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CMH_30-23-1

CMH_30-23-1

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Published by Paul D Carrier
Development of the US Armor Corp 1917 to 1945
Development of the US Armor Corp 1917 to 1945

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Published by: Paul D Carrier on Jul 14, 2011
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07/04/2013

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During the interwar period American military development proceeded according
to policies established by the War Department and within the structure and organiza-
tional functions defned by the National Defense Act of 1920. These twin infuences
provided regulatory and legal parameters for military activity. They established the

framework within which the branches of service would interact and how branch-

specifc developments, including tank development, would occur.
The American military consisted of two major elements: a feld army of
regionally designated components and a War Department located in Washington.
The latter provided the administrative link between the feld forces and the civilian
government. The regional forces possessed an internal unity of command, but the
War Department functioned as a “hydra-headed holding company, an arrangement
industrialists were fnding increasingly wasteful and ineffcient.”32

A civilian

30

Rockenbach, “Tanks,” 4 Jun 23, pp. 67–70; S. D. Rockenbach, “Discussion,” Infantry Jour-
nal
XXX, no. 5 (May 1927): 465–68; Charles Messenger, The Blitzkrieg Story (New york: Charles
Scribner’s Sons, 1976), p. 48.

31

U.S. Congress, House, Hearings Before Committee on Military Affairs, 66th Cong., 1st Sess., 2

vols., 1919, 1: 529–30; Timothy K. Nenninger, “The Development of American Armor, 1917–1940,”
Master’s Thesis, University of Wisconsin, 1968, p. 62; Steadman, “Evolution of the Tank,” p. 3.

32

Hewes, Root to McNamara, p. 5.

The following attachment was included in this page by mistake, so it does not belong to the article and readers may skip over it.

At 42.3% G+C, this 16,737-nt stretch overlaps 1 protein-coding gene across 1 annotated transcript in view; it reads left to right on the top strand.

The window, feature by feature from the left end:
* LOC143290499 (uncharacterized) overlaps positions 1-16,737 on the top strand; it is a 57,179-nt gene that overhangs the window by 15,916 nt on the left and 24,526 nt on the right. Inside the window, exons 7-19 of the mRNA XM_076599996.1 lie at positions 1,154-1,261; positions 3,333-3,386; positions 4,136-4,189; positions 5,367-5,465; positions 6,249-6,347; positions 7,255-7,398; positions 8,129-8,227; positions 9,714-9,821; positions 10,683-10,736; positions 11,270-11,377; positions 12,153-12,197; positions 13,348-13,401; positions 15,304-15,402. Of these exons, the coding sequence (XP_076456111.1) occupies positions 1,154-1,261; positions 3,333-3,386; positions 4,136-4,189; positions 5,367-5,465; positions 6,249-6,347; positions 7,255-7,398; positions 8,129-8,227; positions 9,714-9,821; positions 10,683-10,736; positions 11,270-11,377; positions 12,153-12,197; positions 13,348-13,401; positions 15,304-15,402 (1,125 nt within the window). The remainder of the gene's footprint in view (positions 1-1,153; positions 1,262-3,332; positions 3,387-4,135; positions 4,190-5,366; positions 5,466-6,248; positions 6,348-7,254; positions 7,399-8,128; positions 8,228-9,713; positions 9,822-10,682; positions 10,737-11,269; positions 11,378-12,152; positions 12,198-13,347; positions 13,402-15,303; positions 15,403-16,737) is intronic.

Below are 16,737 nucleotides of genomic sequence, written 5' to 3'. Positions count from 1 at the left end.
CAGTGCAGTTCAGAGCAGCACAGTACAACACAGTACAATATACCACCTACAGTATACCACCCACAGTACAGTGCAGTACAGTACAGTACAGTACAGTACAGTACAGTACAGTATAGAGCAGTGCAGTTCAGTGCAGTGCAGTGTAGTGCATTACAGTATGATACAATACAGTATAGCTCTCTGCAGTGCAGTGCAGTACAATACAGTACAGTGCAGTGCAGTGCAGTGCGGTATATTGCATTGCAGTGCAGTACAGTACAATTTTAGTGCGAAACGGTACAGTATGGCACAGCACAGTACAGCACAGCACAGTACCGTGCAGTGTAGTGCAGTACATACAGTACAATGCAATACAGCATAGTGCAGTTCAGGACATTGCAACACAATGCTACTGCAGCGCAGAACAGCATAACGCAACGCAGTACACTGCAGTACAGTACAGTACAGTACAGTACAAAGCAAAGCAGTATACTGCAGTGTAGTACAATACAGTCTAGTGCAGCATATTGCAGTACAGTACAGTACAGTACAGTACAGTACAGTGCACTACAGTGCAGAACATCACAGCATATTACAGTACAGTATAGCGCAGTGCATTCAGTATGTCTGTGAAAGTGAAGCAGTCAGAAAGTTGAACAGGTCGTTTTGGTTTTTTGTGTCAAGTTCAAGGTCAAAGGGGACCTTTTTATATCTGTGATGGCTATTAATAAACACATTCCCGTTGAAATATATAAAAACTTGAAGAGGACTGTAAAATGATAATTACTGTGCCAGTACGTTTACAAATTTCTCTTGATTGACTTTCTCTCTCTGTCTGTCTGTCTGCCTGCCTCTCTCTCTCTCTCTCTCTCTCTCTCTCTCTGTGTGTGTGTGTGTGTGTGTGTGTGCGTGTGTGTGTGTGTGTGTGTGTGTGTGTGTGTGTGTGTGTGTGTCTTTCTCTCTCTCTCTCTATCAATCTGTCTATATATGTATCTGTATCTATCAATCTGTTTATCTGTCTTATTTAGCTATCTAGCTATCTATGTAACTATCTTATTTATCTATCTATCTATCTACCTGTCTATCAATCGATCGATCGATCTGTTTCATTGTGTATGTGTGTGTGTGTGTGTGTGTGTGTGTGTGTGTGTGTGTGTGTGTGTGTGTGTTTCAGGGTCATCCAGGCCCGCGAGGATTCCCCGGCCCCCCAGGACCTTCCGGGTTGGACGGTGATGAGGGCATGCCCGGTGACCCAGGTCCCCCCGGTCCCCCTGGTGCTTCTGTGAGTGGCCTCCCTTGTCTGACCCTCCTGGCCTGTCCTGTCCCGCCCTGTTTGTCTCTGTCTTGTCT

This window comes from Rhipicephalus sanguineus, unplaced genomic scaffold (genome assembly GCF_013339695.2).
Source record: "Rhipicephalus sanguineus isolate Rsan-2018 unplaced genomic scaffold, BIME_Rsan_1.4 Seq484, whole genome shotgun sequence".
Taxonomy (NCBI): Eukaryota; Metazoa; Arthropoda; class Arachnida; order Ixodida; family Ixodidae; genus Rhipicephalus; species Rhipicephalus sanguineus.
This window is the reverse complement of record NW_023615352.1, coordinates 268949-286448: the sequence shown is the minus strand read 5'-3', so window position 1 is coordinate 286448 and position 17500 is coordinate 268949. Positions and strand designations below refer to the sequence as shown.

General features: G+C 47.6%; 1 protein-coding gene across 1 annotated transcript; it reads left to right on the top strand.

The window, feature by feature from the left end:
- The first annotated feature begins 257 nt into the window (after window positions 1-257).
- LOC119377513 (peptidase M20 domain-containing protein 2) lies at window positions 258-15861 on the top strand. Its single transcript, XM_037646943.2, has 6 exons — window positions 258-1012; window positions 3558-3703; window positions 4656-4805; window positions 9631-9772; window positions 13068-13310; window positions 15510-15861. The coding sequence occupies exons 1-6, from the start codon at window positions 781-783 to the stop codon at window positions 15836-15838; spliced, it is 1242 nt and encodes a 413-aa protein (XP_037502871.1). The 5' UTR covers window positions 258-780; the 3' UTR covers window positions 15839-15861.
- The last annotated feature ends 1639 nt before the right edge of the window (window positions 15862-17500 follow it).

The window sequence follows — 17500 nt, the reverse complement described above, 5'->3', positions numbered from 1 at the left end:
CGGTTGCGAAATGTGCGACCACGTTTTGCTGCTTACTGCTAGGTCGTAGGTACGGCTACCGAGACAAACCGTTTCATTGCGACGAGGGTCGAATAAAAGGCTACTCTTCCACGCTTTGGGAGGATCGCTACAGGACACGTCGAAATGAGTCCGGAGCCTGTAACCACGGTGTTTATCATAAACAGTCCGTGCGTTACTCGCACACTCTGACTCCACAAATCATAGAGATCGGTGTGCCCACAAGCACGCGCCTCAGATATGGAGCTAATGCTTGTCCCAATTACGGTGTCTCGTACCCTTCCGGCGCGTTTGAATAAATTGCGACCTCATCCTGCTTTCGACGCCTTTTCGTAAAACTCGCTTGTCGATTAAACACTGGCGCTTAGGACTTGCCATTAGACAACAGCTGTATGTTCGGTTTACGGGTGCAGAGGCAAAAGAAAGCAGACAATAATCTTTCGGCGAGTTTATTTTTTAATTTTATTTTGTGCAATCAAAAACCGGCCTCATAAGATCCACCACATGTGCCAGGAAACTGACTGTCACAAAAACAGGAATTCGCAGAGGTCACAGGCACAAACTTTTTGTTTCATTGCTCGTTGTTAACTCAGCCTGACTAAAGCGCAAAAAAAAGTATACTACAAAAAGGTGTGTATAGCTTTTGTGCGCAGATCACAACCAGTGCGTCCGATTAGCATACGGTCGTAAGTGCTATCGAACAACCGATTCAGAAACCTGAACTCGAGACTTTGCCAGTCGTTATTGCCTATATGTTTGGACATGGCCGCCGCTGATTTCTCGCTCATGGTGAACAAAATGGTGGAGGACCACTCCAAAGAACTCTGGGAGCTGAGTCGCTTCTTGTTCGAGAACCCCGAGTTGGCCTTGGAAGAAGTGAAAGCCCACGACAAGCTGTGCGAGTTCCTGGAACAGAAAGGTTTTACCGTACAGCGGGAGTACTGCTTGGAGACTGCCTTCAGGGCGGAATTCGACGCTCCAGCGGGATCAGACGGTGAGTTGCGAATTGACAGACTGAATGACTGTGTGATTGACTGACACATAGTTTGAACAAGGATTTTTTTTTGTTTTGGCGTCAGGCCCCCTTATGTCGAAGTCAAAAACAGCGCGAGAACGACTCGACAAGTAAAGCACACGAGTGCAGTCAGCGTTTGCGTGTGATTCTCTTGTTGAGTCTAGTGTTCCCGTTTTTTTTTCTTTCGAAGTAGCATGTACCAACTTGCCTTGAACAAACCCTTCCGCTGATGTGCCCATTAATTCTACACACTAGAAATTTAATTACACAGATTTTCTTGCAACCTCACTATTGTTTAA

Ford M1918 3-ton tank

15

aMerica adoptS the tank

secretary of war headed the War Department, but he relied on a collection of bureau
chiefs for advice on military affairs. Each bore responsibility for specifc areas of
military administration (Chart 1).33
The War Department General Staff stood apart from the bureau chiefs. Its purpose
lay in planning and preparation for future conficts. The chief of the General Staff
was intended to be the senior and ranking offcer in the U.S. Army and to serve as the
sole military adviser to the secretary of war. He would provide the central guidance
necessary to coordinate bureau activities and prevent a recurrence of the administrative
conditions that nearly spelled disaster for the Army in the Spanish-American War.

Congress made the General Staff and its functions law on 14 February 1903.34

The bureau chiefs, however, refused to relinquish their independence. Through
their intransigence, they undermined the chief of staff’s authority, reducing his
position to little more than an arbiter of petty administrative disputes. They also

forced the secretary of war to choose between the chief of staff and the bureau

chiefs for his principal military advice. In doing so the bureau chiefs refused to
acknowledge the chief of staff’s primacy and ignored the purpose of the General
Staff’s creation. They opposed the authority of the chief of staff in order to retain
their own independence and to secure the interests of their bureaus.35

33

Graham A. Cosmas, An Army for Empire: The United States Army in the Spanish-American
War
(Columbia: University of Missouri Press, 1971), pp. 14–15; Mark Skinner Watson, Chief of Staff:
Prewar Plans and Preparations
, U.S. Army in World War II (Washington, D.C.: U.S. Army Center
of Military History, 1950), p. 57.

34

Millett and Maslowski, For the Common Defense, pp. 263, 310; Watson, Chief of Staff, pp.
57–58; Palmer, Newton D. Baker, 1: 29–31, 67.

35

Hewes, Root to McNamara, pp. 10–11; Palmer, Newton D. Baker, 1: 33–35; Watson, Chief

of Staff, p. 58.

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